For anyone driving by the new Regions Bank location on New Smithville Highway, it’s easy to see tremendous progress is being made. According to information I received from Regions, the opening date for that new spot is Monday, June 22. It should be a glorious occasion and the dawn of a new day in banking.
With the good news also comes this sad bit of information. Regions says it will close its downtown branch on Court Square on Friday, June 19 at 2 p.m. For me, I never remember a time when there hasn’t been a bank at that spot so that aspect will be a little odd.
McMinnville city government says it will move offices to the first floor of that building when the bank leaves. This will allow city business to not be held hostage by a faulty elevator which seems to break down frequently.
The waiting game
Amid the good news delivered by Gov. Bill Lee on Friday was also the bad news that some businesses will have to wait to reopen. Those include gyms and hair stylists, among others.
I know Leland Northcutt had been ready to go with a May 1 reopening date for USA Gym, your source for fitness, but the governor said he will provide additional guidance later this week about when those businesses can begin thinking about opening.
"It's tough because we have a lot of people who want to work out," said Leland. "I've been lifting weights since I was a teenager and this is the longest I've gone without picking up a weight. I figure if my customers can't work out, then I shouldn't either."
I know there are several hair stylists who are upset at the decision to delay their opening and I completely understand their concern. It's a madhouse inside places like Walmart and Lowe's but hair stylists are being told they can't cut hair.
I said at the beginning of this column that I'm not going to offer commentary and I'm only going to report what's happening. So I'm not going to offer my opinion on how hair stylists are getting the shaft.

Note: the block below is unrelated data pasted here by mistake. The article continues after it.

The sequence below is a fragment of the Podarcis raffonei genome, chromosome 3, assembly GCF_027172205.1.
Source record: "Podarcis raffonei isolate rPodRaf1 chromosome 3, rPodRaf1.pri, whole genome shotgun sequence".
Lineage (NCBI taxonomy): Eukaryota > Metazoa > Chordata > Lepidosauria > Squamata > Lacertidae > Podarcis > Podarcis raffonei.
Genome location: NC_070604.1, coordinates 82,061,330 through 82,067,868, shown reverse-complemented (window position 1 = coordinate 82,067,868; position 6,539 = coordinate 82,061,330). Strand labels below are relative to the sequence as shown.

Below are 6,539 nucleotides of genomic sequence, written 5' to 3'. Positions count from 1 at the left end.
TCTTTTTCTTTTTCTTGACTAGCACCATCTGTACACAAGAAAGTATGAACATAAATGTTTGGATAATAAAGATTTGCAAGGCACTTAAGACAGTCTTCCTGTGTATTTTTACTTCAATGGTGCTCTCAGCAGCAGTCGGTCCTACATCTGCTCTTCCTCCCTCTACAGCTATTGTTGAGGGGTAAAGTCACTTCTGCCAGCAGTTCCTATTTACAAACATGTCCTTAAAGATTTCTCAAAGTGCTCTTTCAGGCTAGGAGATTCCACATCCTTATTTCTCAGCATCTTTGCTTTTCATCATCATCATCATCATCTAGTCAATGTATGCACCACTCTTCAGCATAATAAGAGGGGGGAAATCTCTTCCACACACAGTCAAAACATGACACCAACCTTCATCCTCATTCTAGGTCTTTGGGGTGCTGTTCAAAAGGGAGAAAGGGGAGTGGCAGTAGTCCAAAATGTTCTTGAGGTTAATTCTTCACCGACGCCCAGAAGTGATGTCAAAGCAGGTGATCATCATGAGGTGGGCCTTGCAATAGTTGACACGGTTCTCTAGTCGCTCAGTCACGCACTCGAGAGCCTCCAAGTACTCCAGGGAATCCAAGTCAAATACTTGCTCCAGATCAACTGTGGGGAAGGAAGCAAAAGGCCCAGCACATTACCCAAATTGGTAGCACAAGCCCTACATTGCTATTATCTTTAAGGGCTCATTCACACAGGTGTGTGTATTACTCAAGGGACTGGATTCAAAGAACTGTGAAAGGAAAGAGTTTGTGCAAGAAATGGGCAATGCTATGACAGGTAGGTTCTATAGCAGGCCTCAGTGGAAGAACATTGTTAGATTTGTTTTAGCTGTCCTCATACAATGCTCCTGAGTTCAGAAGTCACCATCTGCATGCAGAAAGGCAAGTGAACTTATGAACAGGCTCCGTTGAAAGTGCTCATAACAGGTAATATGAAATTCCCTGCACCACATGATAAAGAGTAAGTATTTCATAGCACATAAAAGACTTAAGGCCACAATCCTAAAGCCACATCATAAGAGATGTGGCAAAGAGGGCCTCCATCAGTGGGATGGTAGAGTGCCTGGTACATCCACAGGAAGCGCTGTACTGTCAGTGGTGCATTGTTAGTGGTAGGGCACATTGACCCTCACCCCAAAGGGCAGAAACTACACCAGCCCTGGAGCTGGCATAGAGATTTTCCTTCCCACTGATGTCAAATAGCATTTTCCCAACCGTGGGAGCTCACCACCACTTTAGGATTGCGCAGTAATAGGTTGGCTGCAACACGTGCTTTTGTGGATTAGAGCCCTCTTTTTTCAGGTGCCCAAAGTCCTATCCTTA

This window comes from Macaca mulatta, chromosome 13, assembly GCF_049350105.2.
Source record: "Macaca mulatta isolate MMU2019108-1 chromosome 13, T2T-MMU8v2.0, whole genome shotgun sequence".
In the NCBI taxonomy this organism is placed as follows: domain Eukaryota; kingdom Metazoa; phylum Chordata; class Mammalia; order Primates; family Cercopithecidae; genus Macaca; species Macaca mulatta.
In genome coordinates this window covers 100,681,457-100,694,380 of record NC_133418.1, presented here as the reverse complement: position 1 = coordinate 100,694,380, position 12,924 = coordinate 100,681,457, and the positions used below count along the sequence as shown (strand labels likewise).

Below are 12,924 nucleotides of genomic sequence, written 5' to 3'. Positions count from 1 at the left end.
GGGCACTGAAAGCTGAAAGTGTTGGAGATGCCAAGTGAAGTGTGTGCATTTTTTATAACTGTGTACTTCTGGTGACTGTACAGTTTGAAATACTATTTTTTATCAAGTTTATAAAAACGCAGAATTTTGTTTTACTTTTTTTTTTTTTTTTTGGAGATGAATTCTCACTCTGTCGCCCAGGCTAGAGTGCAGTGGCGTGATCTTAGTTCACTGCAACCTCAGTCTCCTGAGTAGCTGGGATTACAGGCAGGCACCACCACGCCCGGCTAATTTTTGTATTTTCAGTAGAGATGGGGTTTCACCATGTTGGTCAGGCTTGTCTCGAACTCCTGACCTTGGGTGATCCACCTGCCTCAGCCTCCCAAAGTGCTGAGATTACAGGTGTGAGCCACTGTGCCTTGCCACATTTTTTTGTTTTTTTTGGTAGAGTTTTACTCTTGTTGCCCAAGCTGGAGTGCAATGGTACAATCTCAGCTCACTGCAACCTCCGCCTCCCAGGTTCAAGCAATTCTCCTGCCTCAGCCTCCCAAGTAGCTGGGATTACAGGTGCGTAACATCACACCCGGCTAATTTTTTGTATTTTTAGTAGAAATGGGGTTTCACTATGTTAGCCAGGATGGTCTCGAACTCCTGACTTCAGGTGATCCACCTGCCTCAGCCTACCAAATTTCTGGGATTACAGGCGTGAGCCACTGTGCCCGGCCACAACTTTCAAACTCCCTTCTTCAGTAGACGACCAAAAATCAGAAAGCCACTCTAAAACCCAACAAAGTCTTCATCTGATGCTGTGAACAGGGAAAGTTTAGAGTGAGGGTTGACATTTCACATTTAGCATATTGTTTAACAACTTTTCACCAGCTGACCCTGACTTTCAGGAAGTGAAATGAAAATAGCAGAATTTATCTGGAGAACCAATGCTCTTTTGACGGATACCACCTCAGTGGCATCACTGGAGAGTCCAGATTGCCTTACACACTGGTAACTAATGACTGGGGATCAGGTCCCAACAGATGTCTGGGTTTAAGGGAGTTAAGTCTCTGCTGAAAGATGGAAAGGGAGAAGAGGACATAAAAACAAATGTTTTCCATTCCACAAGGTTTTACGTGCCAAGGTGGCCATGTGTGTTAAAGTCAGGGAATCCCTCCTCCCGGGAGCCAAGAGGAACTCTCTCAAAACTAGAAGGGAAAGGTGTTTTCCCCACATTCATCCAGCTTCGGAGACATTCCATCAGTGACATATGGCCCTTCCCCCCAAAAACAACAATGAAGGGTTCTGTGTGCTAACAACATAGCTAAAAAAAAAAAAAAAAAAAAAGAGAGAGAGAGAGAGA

Rock Island State Park reopened Friday for folks anxious to enjoy the great outdoors. Park ranger Damon Graham said state park officials are urging residents to stay local and visit the park that's closest to them -- not drive great distances to a faraway park.
Rock Island State Park is open for day use only at this time. Explore the trails, but there is no camping or cabin rentals. Those are slated to reopen May 1, which is this Friday.
I've been monitoring Tennessee unemployment figures since the COVID-19 shutdown hit and the statewide numbers have not been encouraging.
I think Gov. Lee said it well in his Friday press conference when he provided this analysis: "It's too soon to say with certainty what will happen for sure, but it's not too soon to say there will be a definite downturn in our economy."
If you look at the week ending March 14, before statewide closures hit, there were 2,702 new unemployment claims filed throughout the state. Since then, the numbers have made me want to look away.
The new unemployment claims for the past five weeks are as follows:
March 21 39,096
March 28 94,492
April 4 116,141
April 11 74,772
April 18 68,968
At least Tennessee is moving in the right direction, but it's tough to do the math and see 393,469 people have applied for unemployment over the past five weeks.
That's all folks
It's been a wild ride these past few weeks in the business world. Perhaps there will be a return to normalcy soon and we won't have to throw things in reverse if there's something awful like another virus outbreak.
I heard one health official say we're only in the second inning of a nine-inning game when it comes to addressing the COVID-19 pandemic. I certainly hope that's completely wrong.
Email business news to firstname.lastname@example.org.